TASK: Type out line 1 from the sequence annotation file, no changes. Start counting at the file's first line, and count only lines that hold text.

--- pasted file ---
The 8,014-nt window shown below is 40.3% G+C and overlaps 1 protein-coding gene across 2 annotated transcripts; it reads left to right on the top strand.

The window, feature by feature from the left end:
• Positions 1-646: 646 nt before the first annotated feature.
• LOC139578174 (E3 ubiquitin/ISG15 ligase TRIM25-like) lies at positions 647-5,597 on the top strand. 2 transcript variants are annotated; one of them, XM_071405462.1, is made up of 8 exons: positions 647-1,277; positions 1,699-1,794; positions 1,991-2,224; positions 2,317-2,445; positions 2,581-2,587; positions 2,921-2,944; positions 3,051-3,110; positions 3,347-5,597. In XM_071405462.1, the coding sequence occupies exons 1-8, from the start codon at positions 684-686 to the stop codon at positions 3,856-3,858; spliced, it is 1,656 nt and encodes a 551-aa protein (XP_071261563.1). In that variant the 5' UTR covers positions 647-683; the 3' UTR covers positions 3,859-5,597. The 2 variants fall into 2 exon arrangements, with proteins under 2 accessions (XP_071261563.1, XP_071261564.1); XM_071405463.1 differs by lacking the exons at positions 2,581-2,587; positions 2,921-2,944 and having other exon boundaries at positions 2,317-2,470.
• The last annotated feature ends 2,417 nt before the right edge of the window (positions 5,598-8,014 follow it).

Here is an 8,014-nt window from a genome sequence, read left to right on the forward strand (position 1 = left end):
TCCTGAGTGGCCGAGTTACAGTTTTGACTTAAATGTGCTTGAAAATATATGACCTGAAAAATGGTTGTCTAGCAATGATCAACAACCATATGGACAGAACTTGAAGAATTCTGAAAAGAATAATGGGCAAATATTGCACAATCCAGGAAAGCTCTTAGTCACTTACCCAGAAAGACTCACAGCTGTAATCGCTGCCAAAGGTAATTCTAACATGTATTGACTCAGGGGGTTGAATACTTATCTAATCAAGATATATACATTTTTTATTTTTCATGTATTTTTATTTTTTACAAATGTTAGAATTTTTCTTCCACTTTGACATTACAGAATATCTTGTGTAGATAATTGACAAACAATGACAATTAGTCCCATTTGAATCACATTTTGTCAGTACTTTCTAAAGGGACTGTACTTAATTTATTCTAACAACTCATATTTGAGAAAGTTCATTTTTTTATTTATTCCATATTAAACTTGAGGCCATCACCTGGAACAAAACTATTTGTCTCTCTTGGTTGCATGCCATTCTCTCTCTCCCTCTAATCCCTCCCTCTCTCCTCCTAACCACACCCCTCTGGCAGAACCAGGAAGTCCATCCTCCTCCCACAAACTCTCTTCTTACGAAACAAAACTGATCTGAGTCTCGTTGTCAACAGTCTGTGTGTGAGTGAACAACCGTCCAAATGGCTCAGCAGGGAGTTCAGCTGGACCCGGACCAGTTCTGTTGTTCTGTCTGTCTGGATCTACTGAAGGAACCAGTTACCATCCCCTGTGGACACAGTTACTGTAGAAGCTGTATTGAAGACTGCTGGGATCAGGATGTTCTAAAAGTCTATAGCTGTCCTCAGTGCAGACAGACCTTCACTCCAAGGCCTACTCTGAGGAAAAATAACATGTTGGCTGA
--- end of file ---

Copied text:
The 8,014-nt window shown below is 40.3% G+C and overlaps 1 protein-coding gene across 2 annotated transcripts; it reads left to right on the top strand.